Perx Health is looking to scale into the overseas markets in Europe and the US, Hugo says. Perx dual health impacts and potential profit are what Giant Leap looks for, Will says.

“We’re looking for businesses that have impact embedded in the revenue model,” Will says. “As they make revenue, there’s measureable social or environmental impact from that revenue. On the commercial side, we want businesses that are scalable, usually tech-enabled, and looking for large markets where there’s a pressing problem that can be solved through business. We’re trying to identify remarkable founders who are missionaries rather than mercenaries.”

Another business the fund has invested in is GlamCorner, an online designer dress hire service that matches high fashion with an evionmental message.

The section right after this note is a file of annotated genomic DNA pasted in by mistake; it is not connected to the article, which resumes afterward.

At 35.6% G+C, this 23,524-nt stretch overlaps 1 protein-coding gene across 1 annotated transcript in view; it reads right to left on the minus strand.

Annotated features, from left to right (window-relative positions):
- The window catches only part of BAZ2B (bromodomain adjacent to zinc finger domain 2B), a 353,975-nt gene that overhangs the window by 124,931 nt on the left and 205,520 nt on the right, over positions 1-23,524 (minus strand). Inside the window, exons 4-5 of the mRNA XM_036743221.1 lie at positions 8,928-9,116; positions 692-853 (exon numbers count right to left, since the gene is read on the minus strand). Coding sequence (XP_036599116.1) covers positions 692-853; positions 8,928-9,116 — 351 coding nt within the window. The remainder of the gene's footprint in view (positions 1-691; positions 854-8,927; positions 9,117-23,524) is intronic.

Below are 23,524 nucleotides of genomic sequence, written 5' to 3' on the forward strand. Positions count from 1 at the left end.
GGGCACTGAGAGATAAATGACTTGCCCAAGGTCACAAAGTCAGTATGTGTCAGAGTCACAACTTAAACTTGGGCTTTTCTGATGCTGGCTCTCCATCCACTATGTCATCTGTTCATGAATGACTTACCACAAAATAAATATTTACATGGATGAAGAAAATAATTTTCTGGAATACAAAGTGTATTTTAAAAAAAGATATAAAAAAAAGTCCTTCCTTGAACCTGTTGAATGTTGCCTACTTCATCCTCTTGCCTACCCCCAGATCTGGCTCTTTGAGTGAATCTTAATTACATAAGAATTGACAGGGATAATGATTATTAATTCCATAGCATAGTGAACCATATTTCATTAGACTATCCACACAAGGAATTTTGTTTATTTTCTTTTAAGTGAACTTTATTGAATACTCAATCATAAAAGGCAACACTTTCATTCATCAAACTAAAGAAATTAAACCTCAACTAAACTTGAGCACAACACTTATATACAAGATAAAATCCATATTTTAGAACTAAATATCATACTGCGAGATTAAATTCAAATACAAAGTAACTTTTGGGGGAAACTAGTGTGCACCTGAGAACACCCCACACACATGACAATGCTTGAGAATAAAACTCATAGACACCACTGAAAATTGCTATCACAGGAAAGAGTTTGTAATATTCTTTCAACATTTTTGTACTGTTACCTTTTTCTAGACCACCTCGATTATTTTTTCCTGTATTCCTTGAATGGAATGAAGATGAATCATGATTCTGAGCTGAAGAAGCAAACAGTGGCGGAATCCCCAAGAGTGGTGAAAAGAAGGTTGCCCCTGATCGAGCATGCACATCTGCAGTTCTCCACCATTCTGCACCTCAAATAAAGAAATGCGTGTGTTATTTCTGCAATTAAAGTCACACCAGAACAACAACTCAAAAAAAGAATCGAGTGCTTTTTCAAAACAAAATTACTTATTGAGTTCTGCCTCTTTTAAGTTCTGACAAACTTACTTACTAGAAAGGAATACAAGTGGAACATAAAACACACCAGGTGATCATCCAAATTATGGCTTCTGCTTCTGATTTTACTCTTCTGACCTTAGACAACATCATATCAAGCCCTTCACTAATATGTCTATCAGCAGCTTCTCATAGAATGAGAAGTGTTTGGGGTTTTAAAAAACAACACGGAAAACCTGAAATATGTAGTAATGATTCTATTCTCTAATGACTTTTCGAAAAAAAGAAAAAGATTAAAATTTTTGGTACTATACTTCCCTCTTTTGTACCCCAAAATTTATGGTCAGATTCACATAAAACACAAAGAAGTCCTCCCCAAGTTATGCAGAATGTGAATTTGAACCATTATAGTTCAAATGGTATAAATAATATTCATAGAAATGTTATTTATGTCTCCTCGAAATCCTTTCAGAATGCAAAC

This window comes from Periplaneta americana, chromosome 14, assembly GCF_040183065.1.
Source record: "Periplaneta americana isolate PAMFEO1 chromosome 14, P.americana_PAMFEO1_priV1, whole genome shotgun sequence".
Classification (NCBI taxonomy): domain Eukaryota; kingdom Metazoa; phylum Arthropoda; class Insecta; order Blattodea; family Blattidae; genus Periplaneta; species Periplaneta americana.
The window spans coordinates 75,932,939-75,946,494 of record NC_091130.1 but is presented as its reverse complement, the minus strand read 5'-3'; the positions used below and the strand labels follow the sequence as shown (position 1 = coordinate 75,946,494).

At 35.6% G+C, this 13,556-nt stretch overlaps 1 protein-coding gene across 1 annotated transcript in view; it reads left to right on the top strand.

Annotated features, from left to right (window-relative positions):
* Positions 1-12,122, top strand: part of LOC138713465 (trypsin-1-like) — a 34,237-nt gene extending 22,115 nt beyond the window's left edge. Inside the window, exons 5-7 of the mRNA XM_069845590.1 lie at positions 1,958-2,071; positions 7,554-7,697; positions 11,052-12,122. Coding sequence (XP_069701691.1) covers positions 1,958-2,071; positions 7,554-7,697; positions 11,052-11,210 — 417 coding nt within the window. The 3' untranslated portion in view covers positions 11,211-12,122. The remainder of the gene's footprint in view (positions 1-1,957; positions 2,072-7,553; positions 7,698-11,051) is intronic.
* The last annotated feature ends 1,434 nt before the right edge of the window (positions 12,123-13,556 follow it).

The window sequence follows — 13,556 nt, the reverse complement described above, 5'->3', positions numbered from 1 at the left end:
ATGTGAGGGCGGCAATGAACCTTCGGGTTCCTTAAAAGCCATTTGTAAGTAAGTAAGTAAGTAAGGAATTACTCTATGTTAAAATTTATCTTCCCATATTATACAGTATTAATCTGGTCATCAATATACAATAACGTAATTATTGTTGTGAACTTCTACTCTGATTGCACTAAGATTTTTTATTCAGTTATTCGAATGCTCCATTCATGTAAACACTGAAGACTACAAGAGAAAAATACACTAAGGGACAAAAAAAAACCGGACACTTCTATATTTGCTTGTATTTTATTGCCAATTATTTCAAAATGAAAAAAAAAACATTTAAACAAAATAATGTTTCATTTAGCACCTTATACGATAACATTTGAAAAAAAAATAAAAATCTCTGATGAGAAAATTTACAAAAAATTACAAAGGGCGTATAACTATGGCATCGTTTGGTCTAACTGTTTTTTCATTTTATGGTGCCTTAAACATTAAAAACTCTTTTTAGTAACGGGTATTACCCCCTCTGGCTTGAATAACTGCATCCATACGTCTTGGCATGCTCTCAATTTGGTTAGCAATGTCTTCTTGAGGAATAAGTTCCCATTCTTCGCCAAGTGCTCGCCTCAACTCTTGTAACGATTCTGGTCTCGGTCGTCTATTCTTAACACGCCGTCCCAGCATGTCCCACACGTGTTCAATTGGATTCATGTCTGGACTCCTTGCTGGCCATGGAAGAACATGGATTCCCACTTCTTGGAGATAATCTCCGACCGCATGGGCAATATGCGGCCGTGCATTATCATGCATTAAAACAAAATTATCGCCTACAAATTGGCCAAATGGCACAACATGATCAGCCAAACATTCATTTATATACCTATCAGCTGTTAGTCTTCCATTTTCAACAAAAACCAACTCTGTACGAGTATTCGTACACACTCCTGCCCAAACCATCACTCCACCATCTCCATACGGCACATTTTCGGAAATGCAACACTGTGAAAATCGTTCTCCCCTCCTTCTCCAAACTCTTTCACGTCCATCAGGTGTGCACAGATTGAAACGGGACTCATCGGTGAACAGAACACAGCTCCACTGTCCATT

“We initially set out to save a basic problem for our customers – the average Australian women who only wears one third of what’s in the wardrobe,” says Dean Jones, co-founder and CEO of GlamCorner. “We realised, there’s an opportunity here, because we saw an industry where the end customer was getting a bad deal, in that they have these silos in their wardrobe of money they’d spent and never go the full value from. We’re providing a better deal for that individual person. But what we realised is that  basically, this customer is changing the way she’s consuming fashion and apparel. As we grew, we learnt more about the fashion industry, and we found that the fashion industry is the second most polluting industry on earth, meaning that disposable fashion was a bad deal for customer, and bad for the environment. This is something we wanted to get better at, because our customers say ‘I love renting my clothing because it’s a more sustainable way to get dressed for the occasions we need to get dressed for.’ That matters to us, and it matters to our customers.”